“This is entering into new territory for Albemarle,” said principal planner Elaine Echols. “The rural areas have been pretty much off-limits for commercial activities.”
Since 1980, the Comprehensive Plan has limited development and commercial activities in 95 percent of Albemarle to preserve the Chesapeake Bay watershed and to support other county goals.
Echols briefed the Albemarle Planning Commission on Tuesday on suggestions ranging from allowing restaurants at “community crossroads,” allowing hotels in certain areas and allowing farms and orchards to hold weddings and other events.
“The new uses in the rural areas need to support the retention of farms, support tourism, preserve historic sites, provide basic services to rural-area residents and keep new buildings and uses at the same scale,” Echols said.
The suggestions resulted from a series of roundtables and are encouraged to promote economic development in the county while also retaining the rural quality of life.
“We’re trying to do events and add-on activities and products because we need to stay in business,” said Sarah Henley, of Henley’s Orchard near Crozet. “This is our home and this is where we need to survive.”
Since the General Assembly passed legislation that prevents localities from making restrictions on events that can occur at farm wineries, each is allowed to charge clients to hold events for as many as 200 people without a special-use permit.
Commissioner Tom Loach said he understood Henley’s desire to earn a living off the land, but that had to be balanced against the property rights of neighbors who moved to the rural area for solitude.
“I’m not sure if we’ve really heard from the bulk of rural residents what they think about the level of commercialization that would be allowed,” Loach said.
Keswick resident Art Beltrone warned that county government is not prepared to monitor noise from events at farm wineries.
“The events are usually on the weekend and there is no [zoning] staff on duty on the weekend,” Beltrone said. “Police will not respond to a farm winery incident if it involves noise.”
In their report, staff said commissioners might consider allowing hotels with up to 50 rooms with a special-use permit. They obtained that number from the number of rooms at Keswick Hall.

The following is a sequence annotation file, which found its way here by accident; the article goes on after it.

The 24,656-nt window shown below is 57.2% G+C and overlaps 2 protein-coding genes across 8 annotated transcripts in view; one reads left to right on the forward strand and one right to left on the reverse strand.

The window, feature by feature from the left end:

“I don’t think I’d want another Keswick on five acres, but [I could support] another Keswick on 500 acres that preserved those 500 so that the land wouldn’t be developed into residential lots,” said Commissioner Don Franco.
“To me, Keswick is too big a standard, and I am more comfortable with the Clifton Inn in the 17- to 20-[room] range,” said Commissioner Bruce Dotson.
Franco said he would want to see lodging become a by-right use as long as certain performance standards were in place. Other commissioners did not agree.
“I feel very uncomfortable with pure by-right at this time,” said Commission Chairman Calvin Morris.
Staff also have recommended that rural restaurants no larger than 2,500 square feet could be allowed at “crossroad communities” if granted a special-use permit.
“The rationale on that has to do with supporting the residents who live there right now,” Echols said. “This would not prevent a franchise restaurant from wanting to request to be located in the rural areas at a crossroads community.”
Franco said he would also want restaurants to be a by-right use in the rural areas.
“Where there’s a little country store, if it were selling sandwiches, assuming they had enough acreage to meet the health department’s rules and regulations, I don’t know that I would force them to go through the special-use permit process,” Franco said.
Staff is also recommending allowing nurseries and landscape services by-right in the rural area, and allowing some industrial uses, such as storage facilities for certain contractors, on a special-use basis.
Commissioner Richard Randolph said he wanted to know what “rural” means in Albemarle County.
“I’m watching a continuous process of the blurring of the distinctiveness of rural,” Randolph said. “What ‘character’ means to each of us on the Planning Commission probably varies, so it would be useful to have a definition of what [staff] means by ‘character.’”
Any changes made to the Comprehensive Plan are just advisory. The Planning Commission and Board of Supervisors will still have to consider changes to the zoning ordinance in order to enact changes.
Echols said if commissioners are interested in opening up the rural area, they should consider doing it gradually.
“When you start entering into this arena, you need to be thinking about what kind of scale of change we are willing to accept and when,” Echols said. “The potential exists to love the rural area so much that you ruin the rural areas by opening it up to too much activity.”